The environmental case may well be overstated; my own view being that the causes of breast cancer can’t be reduced solely to ‘environmental hazards’. What concerns me more about the corporate razzmatazz of breast cancer month and branding of breast cancer is the way that it serves to trivialise and infantilise the experience of women. ‘It’s a girl thing’ may be an appropriate enough slogan maybe for marketing face cream or tampons but not for raising funds for breast cancer, where 46,000 women, most of them aged 50 plus, and about 300 men are diagnosed annually in the UK. In an article in Harper’s Magazine (November 2001) Barbara Ehrenreich questions both the ultra feminine theme of the breast cancer market place but also its infantilising element where teddy bears and cuddly toys are deemed appropriate gifts for women with breast cancer. As she says: ‘Certainly men diagnosed with prostate cancer do not receive gifts of Matchbox toys.’ In October silly marketing manages to portray women with breast cancer simultaneously as small children and ‘sexy ladies’ with designer disease. They are never simply women.

During October the major charities are at pains to portray a serious ‘awareness’ message through slogans such as TLC (Touch, Look, Check). Indeed I have noticed this year a subtle distancing from pink marketing on both Breast Cancer Care’s and Breakthrough Breast Cancer’s websites. Apparently breast care clinics are at their busiest in November and some women say that they don’t care about the tackiness if it just raises awareness and leads to one woman getting a suspicious lump checked out. Many women who live with breast cancer, or the relatives and friends of those who have died also enjoy the fund raising opportunities offered, wear their earrings and badges with pride and feel they are doing something for ‘the cure’. Corporate marketing of breast cancer may be distasteful but what’s wrong with someone having a good time in their living room with a pinkalicious pampering party?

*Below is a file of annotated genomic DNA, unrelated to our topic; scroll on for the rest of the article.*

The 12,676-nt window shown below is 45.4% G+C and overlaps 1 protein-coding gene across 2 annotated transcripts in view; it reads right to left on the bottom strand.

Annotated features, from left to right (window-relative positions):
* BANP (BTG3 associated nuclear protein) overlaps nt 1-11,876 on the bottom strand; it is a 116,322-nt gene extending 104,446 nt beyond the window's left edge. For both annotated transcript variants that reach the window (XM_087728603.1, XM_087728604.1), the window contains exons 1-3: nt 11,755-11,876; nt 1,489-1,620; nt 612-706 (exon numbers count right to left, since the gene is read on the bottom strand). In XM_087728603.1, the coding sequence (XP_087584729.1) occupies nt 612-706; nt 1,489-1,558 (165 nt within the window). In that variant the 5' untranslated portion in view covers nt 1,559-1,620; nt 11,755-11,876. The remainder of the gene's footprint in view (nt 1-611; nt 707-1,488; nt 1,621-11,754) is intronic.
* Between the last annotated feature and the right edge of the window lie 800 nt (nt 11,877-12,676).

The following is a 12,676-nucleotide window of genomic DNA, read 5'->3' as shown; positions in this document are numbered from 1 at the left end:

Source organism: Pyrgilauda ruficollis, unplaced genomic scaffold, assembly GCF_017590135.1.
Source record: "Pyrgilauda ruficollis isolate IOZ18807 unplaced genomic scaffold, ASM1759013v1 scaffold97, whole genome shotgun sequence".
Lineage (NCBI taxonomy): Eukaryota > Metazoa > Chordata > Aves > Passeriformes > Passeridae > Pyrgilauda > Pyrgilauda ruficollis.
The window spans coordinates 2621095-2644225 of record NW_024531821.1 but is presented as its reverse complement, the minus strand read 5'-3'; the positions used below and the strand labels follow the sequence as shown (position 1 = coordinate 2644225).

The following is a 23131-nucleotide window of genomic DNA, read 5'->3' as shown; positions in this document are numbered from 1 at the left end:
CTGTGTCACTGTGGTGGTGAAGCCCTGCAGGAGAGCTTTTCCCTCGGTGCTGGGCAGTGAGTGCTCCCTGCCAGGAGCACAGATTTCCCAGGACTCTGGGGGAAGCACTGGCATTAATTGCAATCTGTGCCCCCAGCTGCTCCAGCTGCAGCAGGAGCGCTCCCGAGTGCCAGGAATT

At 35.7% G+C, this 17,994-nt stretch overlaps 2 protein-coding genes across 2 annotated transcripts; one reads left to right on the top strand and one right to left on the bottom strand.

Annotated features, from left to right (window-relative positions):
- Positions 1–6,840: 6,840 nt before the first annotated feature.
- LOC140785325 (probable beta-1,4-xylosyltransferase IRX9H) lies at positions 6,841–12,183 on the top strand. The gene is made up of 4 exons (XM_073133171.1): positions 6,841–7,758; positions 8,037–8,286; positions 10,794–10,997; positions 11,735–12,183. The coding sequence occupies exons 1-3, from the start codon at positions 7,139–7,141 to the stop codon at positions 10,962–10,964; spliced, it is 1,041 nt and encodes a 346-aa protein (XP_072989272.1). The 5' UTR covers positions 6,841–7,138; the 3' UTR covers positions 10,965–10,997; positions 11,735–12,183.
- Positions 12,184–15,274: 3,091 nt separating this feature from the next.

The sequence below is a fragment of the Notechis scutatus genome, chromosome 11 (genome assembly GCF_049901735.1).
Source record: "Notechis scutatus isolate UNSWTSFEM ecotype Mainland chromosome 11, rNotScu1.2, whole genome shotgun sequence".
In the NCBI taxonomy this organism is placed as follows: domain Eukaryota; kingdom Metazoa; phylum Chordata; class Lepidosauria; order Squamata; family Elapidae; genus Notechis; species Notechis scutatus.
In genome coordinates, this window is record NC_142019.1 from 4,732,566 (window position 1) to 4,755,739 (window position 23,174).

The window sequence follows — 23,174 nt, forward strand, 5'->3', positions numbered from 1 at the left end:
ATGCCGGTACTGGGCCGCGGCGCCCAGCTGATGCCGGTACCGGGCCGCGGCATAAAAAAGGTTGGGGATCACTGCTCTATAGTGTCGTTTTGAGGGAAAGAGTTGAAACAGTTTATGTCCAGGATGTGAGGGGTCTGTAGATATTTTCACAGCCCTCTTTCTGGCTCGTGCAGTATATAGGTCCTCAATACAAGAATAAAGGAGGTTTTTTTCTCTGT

The distinction is important and Breast Cancer Action, the advocacy group behind ‘think before you pink’ would answer this question by suggesting that direct giving is better than purchasing pink products. It also poses these critical questions:

How much money from your purchase actually goes towards breast cancer?

What is the maximum amount that will be donated?

How much money was spent marketing the product?

How are the funds being raised?

Where is the money going and for what types of research or support?

What is the company doing to assure its products are not contributing to the increasing incidence of breast cancer?

Cancer charities which work with less glamorous cancers, bowel, lung, pancreatic for example, let alone charities working with distinctly unfashionable diseases…mental health charities and Alzheimers… envy the ease with which consumers spend on pink products, though some cancer charities may welcome the ‘trickle down’ effect.

Breast cancer has come out of the closet, no longer a badge of shame, but it should not have become another excuse for shopping. Pink stinks.

JaneRA 09/08

Ehrenreich, B. (2001) Welcome to Cancerland. Harper’s Magazine. November 2001.

King, Samantha (2006) Pink Ribbons, Inc. Breast Cancer and the politics of Philanthropy. University of Minnesota Press.